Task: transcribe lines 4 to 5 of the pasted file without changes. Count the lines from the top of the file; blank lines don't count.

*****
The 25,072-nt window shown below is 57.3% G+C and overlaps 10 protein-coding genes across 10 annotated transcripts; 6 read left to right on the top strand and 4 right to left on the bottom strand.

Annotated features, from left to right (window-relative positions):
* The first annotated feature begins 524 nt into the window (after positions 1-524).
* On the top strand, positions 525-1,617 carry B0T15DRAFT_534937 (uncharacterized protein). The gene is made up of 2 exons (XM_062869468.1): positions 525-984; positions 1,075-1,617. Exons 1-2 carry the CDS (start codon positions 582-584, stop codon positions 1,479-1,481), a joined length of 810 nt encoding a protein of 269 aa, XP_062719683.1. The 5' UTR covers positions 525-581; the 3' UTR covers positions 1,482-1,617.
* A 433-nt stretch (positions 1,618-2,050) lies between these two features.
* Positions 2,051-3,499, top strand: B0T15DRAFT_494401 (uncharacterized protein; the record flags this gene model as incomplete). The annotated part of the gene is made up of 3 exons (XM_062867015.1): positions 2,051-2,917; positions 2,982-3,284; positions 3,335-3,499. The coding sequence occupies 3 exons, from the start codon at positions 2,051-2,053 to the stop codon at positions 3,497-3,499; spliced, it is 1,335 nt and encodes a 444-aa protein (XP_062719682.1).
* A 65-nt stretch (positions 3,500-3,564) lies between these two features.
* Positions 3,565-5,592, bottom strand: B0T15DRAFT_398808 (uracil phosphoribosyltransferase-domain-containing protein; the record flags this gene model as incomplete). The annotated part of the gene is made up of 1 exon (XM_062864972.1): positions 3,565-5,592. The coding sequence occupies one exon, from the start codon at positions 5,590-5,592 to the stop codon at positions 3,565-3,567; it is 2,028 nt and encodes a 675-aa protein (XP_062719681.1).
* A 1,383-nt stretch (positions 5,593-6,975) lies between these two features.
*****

* On the top strand, positions 525-1,617 carry B0T15DRAFT_534937 (uncharacterized protein). The gene is made up of 2 exons (XM_062869468.1): positions 525-984; positions 1,075-1,617. Exons 1-2 carry the CDS (start codon positions 582-584, stop codon positions 1,479-1,481), a joined length of 810 nt encoding a protein of 269 aa, XP_062719683.1. The 5' UTR covers positions 525-581; the 3' UTR covers positions 1,482-1,617.
* A 433-nt stretch (positions 1,618-2,050) lies between these two features.